Many of us received this kind of parenting, because this is what we’re taught as a culture, right? Happiness lies in external things. Push down your feelings of longing and confusion, and just make things look right on the outside, then you’ll feel better. I think we’ve all come to understand that doesn’t work. It’s just going to take time to change the conversation and the story we’re telling as a people. It’s going to take effort and awareness and a desire to check ourselves when we’re tempted to smooth things over, or distract or manage how other people are feeling, whether they’re our kids or our partners or our friends, because people do this with their friends, too. Have you ever reached out to someone when you’re in need, only to be met with advice you didn’t want, that doesn’t help to do anything but make you feel more alienated and alone? When all you wanted was to be heard and understood?
It takes time to shift and breathe when someone we love is struggling. It takes effort to be able to sit with someone’s despair or loneliness or fear without trying to fix it, and I believe the best way to make that shift, is to start with yourself. When you have moments of discomfort or jealousy, of shame or rage or blame, of despair or longing or fear, of loneliness or guilt, instead of trying to distract yourself or numb yourself or run anyway, you lean into it. You breathe into it. You acknowledge how things are for you in this particular moment, which is already morphing and shifting and changing into something else. You allow the feelings to arise and peak and subside. You allow the tears to come, or you allow yourself to feel enraged or bitter or insecure. You sit with that stuff without judging it, because they’re just feelings, they’re not you. You aren’t defined by the fleeting emotions and thoughts that cruise through your being from moment-to-moment and day-to-day. You’re defined by what you do with and about those feelings, by how willing you are to hold some space for yourself just to be human, and by how much you’re able to do that for other people, because that’s a lot more comforting than unwanted advice. That way, you aren’t lost to yourself, you’re known to yourself.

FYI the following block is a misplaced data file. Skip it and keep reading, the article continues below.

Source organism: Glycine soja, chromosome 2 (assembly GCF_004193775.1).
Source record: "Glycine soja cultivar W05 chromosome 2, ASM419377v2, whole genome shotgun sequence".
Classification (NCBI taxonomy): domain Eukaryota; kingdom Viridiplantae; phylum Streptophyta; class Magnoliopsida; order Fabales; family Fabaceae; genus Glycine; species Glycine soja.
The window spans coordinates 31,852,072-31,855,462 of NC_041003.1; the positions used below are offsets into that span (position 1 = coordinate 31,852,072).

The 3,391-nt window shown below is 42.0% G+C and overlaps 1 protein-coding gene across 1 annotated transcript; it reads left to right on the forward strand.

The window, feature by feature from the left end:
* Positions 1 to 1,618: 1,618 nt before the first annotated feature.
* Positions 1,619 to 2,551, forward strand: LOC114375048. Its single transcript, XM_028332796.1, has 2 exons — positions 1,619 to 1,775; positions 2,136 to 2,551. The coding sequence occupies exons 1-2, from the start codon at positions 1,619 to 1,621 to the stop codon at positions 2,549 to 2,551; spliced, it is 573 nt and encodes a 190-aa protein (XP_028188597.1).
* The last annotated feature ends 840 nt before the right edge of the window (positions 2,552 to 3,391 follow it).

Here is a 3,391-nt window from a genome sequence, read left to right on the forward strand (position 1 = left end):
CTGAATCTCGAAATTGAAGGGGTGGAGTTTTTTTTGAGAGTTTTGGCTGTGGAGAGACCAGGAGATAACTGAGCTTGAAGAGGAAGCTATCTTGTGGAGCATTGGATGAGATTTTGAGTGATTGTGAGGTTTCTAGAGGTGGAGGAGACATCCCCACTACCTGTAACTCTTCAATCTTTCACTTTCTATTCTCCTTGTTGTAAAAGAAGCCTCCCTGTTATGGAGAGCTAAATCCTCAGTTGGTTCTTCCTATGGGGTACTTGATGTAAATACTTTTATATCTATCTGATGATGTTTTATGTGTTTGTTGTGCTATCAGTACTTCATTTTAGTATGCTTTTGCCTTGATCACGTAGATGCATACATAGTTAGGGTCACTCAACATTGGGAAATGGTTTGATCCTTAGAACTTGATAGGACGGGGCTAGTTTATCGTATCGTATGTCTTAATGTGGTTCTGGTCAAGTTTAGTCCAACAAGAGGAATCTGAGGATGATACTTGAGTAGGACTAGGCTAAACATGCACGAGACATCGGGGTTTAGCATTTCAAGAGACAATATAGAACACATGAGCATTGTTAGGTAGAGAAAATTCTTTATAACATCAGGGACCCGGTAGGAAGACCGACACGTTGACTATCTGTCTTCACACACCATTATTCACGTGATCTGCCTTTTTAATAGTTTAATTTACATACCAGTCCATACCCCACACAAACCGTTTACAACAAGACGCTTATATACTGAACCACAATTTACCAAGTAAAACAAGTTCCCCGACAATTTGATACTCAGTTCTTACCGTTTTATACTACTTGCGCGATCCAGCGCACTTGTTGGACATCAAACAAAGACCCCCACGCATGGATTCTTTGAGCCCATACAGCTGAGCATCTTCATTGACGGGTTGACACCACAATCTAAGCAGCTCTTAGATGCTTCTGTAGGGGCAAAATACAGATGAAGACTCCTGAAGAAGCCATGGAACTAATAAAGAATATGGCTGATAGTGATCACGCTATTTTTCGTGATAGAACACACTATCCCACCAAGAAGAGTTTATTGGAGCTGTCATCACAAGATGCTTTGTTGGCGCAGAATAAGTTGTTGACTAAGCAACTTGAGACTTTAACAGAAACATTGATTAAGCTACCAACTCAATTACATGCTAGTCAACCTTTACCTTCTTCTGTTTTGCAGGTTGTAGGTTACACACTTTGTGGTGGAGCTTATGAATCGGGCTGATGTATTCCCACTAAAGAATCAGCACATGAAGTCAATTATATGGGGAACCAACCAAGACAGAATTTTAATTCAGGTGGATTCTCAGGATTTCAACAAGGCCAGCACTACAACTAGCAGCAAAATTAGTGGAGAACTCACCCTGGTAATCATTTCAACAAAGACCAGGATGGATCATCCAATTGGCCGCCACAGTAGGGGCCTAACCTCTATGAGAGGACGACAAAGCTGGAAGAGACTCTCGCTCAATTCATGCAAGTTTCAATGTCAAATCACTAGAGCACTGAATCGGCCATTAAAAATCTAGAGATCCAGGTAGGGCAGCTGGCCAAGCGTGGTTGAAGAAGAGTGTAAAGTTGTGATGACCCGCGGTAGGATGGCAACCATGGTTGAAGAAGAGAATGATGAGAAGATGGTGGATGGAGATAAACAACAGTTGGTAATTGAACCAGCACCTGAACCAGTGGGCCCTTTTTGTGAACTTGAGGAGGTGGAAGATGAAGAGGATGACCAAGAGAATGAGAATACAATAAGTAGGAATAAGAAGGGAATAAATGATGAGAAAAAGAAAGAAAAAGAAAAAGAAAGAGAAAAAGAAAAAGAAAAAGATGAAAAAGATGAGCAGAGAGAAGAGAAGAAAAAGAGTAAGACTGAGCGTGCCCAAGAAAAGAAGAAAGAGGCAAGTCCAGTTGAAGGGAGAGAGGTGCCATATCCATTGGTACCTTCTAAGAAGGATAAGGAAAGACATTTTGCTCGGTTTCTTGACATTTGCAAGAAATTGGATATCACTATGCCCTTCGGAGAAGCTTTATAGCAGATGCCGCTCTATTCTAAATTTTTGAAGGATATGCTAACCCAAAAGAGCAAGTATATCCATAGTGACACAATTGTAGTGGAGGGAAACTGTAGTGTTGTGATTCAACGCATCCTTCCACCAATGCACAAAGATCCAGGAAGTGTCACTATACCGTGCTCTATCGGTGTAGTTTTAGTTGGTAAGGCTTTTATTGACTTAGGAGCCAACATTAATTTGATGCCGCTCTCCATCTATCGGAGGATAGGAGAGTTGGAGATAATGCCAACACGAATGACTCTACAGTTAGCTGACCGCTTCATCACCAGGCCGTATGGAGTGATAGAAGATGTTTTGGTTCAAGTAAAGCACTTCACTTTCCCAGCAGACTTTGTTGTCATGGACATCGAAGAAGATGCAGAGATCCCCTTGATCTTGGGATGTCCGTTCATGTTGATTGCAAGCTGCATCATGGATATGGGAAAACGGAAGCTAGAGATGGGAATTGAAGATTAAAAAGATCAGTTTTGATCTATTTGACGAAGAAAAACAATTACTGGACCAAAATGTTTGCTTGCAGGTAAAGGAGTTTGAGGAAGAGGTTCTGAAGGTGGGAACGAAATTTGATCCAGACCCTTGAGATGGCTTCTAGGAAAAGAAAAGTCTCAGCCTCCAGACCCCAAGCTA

There are many great things we can learn as we grow. We can learn how to listen deeply. We can learn about compassion and empathy. We can learn about showing up for ourselves and for other people. But there are also some things we might have to unlearn. To me, this is a big part of the yoga practice. So much of it is about stripping away anything that isn’t real for you, that isn’t authentic to you, because I do think we know most of the important stuff when we arrive here. We know we need people. We know we need connection, and warmth, and touch and love. We know that it feels good to give love. We know that it’s okay for us to take our place in this world, and to shine. I don’t wish you a melt-down on aisle 5, but I do wish you the gift of coming home to yourself.
Sending you love,